The first such element is the subject matter of public life. Her images used to be centred on neutral objects, natural motifs, but after a few years of maturation, her interest turned towards social situations in an urban environment, specifically in public spaces. Her series presented here could not be imagined without the human figures; these are not portrayed individuals, rather types flashed in the clarity of a situation whose determining factors are their interrelationships and tensions.

Visualizing social conflicts merely by a painterʼs tools would be commonplace. The twist is in the montage of different situations. The artist partly collects random material from the internet, and partly makes deliberate photos of situations, and with a patient juxtaposition of pieces from her ever- growing collection, she selects various originally diverse elements, which are then combed together by free association. This method, inspired
by the associative process of the surrealists, makes the artist the sole intellectual owner of these pieces. Her memories and film directorial approach determine the composition that is finally revealed to us.

The technique is a multi-step process, starting with the printing of a photo onto the medium, which is then repainted by the artist. In the first, greater part of the series, consisting of 25 images, the medium is transparent plastic foil. Relying on her inner concentration, the young artist has departed from traditional (e.g. canvas) surfaces and moved towards more ethereal images on transparent plastic foil. The dreamlike feature of her works is also strengthened by the craggy frames that slightly lift the pieces from the walls, creating a shadow behind and hence underlining the multiple layers of the wall, the plastic, the print and the painting.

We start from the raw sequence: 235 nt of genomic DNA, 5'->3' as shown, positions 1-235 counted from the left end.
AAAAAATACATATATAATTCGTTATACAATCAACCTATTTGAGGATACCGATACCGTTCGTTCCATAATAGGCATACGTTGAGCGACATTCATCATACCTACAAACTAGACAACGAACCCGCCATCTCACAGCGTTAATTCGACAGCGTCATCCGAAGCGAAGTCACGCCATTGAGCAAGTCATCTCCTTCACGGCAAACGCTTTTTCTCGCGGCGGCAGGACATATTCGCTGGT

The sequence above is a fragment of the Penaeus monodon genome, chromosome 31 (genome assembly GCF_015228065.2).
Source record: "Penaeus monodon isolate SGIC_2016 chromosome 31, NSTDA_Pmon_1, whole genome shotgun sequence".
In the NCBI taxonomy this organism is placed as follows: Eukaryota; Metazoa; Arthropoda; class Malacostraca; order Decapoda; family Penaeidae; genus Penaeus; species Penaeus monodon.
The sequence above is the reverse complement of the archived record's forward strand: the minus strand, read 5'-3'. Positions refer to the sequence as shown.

Just like in antique palimpsests, visual stimuli are fitted upon each other, their effects sometimes unexpectedly extinguishing, at other times strengthening each other. Their composition becomes the message, the artist’s interpretation of the points of concentration and confrontation of the surrounding world, while it is also an invitation for the viewers to add their own thoughts to the interpretation. This intuitive freedom is also supported by the fact that although the images are mostly unmistakeable collages of the yet unprocessed memories, dilemmas of the Eastern European near past and present, their tonality is neither depressive nor self-pitiful.

Linking diverse visual elements by free association proves overall to be enigmatic or ironic, such as the clerical person delivering a speech for an audience dressed in neon yellow safety vests, against a chessboard-like, checked-floor industrial space, or the two youngsters balancing like acrobats on the gurney that is being pushed into an ambulance car. It also has a liberating effect on the viewers that they do not need to dig deep for some kind of preconceptions, but rather to understand these images as inspirations to activate their visual imagination.